Health for the seven billionth child

So, on Halloween 2011, the seven billionth person in the world was born–China or India the most likely birthplace. In a New York Times column this summer, Thomas Friedman laid out his thoughts on the cost us all of living with so many billions of other people: “The Earth is Full”. It makes sobering reading.

recent news story on the environmental impacts takes on a theme that many US organizations have shied away from in the decades since the 1970s focus on Limits to Growth: that population growth and environmental problems are linked (see my posts on Limits to Growth and my reflections on the topic).

Others discuss the implications for food production, migration, and conflict, with some experts arguing that excess growth is not the problem.

The United Nations Population Fund just released its report, State of World Population 2011. Take a look at the overview for some of the key points, some to celebrate and others as spurs to action. And the site includes data, the full report, photos and videos like this one.

If the world is too crowded, shouldn’t we be working to limit population growth instead of striving for global health in general?

The choice is, I think, a false one. Population growth rates are shaped by many things–of course, we see links to income levels, but beliefs, education, and norms, access to healthcare, and many social and economic factors all play roles. Reproductive health and access to family planning are key aspects of healthcare for everyone. Better health improves the prospects for limiting population growth.

Age distribution of burdent of disease (2004 data) for Low and Middle Income Countries (WHO 08)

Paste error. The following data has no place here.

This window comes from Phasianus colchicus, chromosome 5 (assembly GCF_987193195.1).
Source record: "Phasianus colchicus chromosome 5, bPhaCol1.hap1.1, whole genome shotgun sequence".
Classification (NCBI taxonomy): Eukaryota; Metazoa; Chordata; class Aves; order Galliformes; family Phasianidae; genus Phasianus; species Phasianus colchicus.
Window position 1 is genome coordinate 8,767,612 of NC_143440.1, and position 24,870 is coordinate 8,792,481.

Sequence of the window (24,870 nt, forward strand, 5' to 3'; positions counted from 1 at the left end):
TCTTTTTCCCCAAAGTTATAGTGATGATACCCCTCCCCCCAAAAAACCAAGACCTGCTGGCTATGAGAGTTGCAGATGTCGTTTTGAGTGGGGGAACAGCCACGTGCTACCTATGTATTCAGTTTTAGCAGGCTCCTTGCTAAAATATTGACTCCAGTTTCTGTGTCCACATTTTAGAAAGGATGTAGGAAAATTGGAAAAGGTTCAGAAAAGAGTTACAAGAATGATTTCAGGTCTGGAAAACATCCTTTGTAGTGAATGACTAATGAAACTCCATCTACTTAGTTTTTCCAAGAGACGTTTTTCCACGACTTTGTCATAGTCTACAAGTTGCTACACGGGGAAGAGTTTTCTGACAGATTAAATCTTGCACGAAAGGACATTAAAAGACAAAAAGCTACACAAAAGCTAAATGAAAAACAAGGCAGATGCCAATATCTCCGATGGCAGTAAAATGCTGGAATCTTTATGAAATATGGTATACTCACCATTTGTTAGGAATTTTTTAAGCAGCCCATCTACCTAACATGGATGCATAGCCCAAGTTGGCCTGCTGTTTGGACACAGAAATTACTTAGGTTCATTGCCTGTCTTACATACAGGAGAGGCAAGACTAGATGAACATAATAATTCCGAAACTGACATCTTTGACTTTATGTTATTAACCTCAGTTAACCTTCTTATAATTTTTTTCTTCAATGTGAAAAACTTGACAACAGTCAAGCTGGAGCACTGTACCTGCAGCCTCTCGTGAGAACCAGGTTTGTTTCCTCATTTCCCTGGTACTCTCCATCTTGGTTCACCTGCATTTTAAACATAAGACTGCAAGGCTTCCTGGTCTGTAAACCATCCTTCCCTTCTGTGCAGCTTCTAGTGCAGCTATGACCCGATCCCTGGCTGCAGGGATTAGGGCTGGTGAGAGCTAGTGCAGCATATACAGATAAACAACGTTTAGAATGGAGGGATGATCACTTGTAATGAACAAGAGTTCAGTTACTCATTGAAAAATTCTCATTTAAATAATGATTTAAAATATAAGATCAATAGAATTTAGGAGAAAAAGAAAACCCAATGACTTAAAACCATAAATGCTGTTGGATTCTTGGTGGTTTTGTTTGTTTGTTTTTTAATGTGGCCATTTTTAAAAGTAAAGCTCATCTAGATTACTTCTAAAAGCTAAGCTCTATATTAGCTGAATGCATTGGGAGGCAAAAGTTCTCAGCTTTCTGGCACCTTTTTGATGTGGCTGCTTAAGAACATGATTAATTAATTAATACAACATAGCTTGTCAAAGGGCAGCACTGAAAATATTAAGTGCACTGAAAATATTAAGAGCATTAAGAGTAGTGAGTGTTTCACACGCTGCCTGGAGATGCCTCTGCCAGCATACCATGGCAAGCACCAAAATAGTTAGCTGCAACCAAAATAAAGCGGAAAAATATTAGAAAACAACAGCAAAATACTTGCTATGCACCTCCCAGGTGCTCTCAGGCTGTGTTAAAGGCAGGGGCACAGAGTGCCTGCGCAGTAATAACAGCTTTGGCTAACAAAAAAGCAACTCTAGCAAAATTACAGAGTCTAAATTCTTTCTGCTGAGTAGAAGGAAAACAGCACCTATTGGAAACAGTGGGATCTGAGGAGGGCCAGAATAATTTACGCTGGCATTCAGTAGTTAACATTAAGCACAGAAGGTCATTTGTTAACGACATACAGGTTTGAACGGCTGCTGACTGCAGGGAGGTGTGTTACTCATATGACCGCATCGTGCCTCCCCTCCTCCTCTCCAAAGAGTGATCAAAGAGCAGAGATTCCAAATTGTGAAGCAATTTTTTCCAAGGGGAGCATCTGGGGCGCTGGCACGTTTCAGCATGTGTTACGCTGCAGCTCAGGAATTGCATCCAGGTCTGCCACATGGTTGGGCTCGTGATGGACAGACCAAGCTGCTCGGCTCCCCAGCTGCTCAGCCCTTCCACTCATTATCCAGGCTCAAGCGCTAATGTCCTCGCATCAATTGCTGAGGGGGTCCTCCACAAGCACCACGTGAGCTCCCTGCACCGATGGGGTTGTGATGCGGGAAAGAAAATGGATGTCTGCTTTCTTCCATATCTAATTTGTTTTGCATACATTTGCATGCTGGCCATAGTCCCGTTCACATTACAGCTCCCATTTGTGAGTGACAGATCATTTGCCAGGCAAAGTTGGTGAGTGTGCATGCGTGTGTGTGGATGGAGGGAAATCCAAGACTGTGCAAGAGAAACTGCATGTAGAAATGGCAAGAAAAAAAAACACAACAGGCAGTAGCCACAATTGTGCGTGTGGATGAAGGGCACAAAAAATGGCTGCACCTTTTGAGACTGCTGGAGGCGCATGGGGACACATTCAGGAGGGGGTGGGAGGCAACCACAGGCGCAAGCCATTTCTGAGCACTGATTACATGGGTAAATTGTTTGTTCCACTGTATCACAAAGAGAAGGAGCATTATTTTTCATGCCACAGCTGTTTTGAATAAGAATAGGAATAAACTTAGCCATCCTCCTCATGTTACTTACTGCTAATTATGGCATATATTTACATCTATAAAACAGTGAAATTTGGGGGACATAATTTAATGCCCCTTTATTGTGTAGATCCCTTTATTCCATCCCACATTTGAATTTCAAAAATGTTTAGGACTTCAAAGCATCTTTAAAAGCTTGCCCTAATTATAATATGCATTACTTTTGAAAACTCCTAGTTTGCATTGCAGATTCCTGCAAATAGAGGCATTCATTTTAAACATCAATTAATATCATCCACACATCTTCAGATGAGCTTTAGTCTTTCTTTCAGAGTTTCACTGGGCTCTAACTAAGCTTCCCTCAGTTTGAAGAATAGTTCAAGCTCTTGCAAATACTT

In class yesterday we talked about the burden borne by the world’s children. According toThe global burden of disease: 2004 update (WHO, 2008), over a third of the world’s burden of disease falls on children. Over 10 million children die every year of preventable causes, but the picture is worse than that horrible statistic conveys: many diseases suffered by children impose penalties throughout their lives by affecting cognitive capacities, physical development, and psychological health.

Philosopher Peter Singer asks us to think about saving a drowning child in a shallow pond you happen to walk by–you’d do it automatically. Why don’t we save a child dying of malaria in Ghana? What are our duties in world where children suffer? I certainly don’t pretend to have the answers, but as we hand out candy to our neighborhood children, it might be worth thinking about! Take a look at Singer’s provocative argument, “The Life You Can Save”.

And since we’re here at MIT and love data, it makes sense to round out this set of resources with Hans Rosling’s 15-minute video: Reducing child mortality – a moral and environmental imperative. In it, he argues that many countries are making good progress towards the goal of reducing child mortality.He also reminds us that it’s time to stop talking about Sub-Saharan Africa as one place. There are some amazing gains to celebrate and important goals to work on as we greet our seven billionth neighbor!

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